1What's the best piece of advice anyone gave you?
1What's the best piece of advice anyone gave you?
It was probably from my Dad who told me to pay my taxes. I've paid a hell of a lot over the years, yet I'm now under investigation from the Inland Revenue. It all started after the Daily Mirror came to take a photograph the day after we floated BGR. The week before someone had hit my Ferrari 355, so instead of the garage collecting it, they just sent me a new Lamborghini to drive. At the same time the local Porsche garage was talking my wife into swapping her BMW and sent a Boxter and a 911 for her to test. The story appeared the next day under the headline, "Fishmonger makes £20m" with a picture of me surrounded by all these amazing cars.
The Inland Revenue thought I owned them all and decided to investigate me. My accountant told me to give them some money to get them off my back but I've refused. I've only ever taken money in salary and dividends from the company and have nothing to hide.
2Why were you expelled from school at the age of 15?
It was a combination of things, but the final straw was stripping the lead off the school roof and selling it to the local scrap-dealer. If you're not a public school boy and you don't have a rich dad, then you need a leg up in life. There are plenty of successful entrepreneurs who kick-started their careers with a dodgy deal or two. It's much better to be straight about a bent past early, rather than having it dragged out in years to come.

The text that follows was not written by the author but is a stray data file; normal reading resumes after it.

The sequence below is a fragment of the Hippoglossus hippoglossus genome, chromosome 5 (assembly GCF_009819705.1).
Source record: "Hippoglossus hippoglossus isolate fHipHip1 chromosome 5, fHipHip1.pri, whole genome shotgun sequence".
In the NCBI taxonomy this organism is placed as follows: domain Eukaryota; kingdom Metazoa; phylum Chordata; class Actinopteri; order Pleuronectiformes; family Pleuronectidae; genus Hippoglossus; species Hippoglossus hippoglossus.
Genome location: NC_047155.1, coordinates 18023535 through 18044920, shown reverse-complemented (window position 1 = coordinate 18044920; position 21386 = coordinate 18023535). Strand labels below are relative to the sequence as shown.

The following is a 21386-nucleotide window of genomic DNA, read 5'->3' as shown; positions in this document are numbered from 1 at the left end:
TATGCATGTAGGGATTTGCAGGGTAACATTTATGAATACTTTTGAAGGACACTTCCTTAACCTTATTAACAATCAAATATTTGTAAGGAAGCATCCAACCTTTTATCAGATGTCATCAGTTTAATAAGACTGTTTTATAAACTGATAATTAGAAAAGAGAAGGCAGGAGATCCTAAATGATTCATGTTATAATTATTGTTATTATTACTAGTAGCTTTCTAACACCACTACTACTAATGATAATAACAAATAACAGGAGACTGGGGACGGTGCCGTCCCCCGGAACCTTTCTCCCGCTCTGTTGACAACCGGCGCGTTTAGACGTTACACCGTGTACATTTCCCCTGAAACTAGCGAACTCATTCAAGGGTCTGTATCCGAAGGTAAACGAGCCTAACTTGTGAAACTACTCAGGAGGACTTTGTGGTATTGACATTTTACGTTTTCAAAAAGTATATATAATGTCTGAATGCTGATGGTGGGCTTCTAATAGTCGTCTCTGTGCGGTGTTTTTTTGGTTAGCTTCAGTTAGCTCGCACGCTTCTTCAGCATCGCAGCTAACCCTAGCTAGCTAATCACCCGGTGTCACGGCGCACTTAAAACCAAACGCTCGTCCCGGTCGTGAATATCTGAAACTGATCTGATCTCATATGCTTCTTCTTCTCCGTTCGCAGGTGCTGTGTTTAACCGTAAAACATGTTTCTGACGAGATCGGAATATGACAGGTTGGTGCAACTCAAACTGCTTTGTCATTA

3What was the best investment you have made and the worst?
My best was backing a horse called Quadraco the day after I'd floated QuadraNet. I'd gone down to Aintree with Vinnie Jones and a couple of mates and was down about £200 when I spotted the name. I stuck a whole load of money on it with Corals and with Vinnie, who was running a book, and ended up making £37,000. To add insult to injury, we played cards on the train home and I won £5,000 more.